GUELPH, ON, May 1, 2017 /CNW/ - As the weather gets warmer, more and more pet expos are popping up across the country. Many pet expos feature a "Pets Welcome" message, encouraging owners to bring their dogs with them to the event. However it is important to remember that pet expos are geared toward pet owners more than dogs, and so it can become a very high stress environment.
"Narrow alleyways, lots of people and children, flags flapping, exhibitors with strange (or yummy) smelling displays and unfamiliar dogs can cause even the most calm and socialized dog to feel anxious," explains Stacey Huneke, a Registered Veterinary Technician. "Dogs react differently to stress and anxiety. Some may vomit or have diarrhea, and often the person [holding] the leash doesn't even know it happened since they are focused on a conversation with an exhibitor."
While some pet expos have introduced "activities" to get dogs in on the fun, they often involve running a course that most dogs are not accustomed to, nor are they fit enough to perform. Huneke says this can lead to injury or overheating.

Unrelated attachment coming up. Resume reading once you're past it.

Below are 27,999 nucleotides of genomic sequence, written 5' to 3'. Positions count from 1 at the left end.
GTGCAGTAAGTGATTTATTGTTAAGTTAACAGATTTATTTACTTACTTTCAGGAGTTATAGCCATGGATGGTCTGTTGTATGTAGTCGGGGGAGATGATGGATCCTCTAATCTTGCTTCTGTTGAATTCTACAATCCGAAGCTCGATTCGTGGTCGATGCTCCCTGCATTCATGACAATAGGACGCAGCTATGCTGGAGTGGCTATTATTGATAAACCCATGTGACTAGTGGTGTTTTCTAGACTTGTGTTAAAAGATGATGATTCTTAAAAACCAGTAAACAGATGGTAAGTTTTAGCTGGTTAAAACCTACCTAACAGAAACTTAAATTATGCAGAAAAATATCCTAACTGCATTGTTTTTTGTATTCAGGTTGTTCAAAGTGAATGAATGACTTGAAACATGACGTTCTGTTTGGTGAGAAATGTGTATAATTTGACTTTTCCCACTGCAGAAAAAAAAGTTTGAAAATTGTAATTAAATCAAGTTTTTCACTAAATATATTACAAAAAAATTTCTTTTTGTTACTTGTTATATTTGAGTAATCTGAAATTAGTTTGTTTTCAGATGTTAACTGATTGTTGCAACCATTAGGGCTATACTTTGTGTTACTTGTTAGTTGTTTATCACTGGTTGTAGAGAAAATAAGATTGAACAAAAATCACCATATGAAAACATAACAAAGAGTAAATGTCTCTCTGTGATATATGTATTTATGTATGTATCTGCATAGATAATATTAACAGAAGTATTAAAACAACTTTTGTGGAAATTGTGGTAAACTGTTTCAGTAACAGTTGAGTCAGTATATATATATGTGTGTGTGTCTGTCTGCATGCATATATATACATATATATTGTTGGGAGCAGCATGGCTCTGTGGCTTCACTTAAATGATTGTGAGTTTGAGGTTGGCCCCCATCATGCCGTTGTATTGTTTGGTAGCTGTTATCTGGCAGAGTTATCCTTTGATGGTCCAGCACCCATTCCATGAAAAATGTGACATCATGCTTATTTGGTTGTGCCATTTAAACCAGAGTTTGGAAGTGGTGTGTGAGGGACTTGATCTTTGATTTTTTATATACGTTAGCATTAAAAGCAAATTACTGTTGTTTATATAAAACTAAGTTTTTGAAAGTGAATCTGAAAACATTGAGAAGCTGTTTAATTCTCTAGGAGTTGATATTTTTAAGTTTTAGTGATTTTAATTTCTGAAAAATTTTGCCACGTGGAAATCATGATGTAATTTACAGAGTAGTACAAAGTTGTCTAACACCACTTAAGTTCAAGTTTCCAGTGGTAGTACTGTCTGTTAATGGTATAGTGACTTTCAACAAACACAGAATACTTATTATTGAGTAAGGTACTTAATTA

"It's also important to remember that event organizers cannot guarantee the vaccination status of every pet brought to the pet expo," Huneke adds. "A high stress environment mixed with disease could mean that your pet gets sick, too."
While Huneke generally does not recommend bringing your pet to a public pet expo, if you do, then she says it is a good idea to learn basic dog body language so you can read the signs your dog is giving you when he or she is stressed. Talk to your veterinary healthcare team to learn about basic dog body language – particularly the stress signals that dogs most commonly display.
Some other tips to consider if you are bringing your pet to an expo:
- Be mentally prepared to walk out of the event if your pet, or pets around you, are acting stressed
- Make sure your dog is spayed or neutered, and up-to-date on all vaccines including Bordetella
- Always keep one eye on your dog while you are talking with exhibitors or other attendees
- Make sure children do not pet your dog without asking your permission, and only allow it if your dog is calm, sitting and not exhibiting stress signals
- Look up in advance where the nearest emergency veterinary clinic is, and locate the First Aid tent once you are on site
SOURCE Canadian Animal Health Institute
For further information: Colleen McElwain, Canadian Animal Health Institute, (519) 763-7777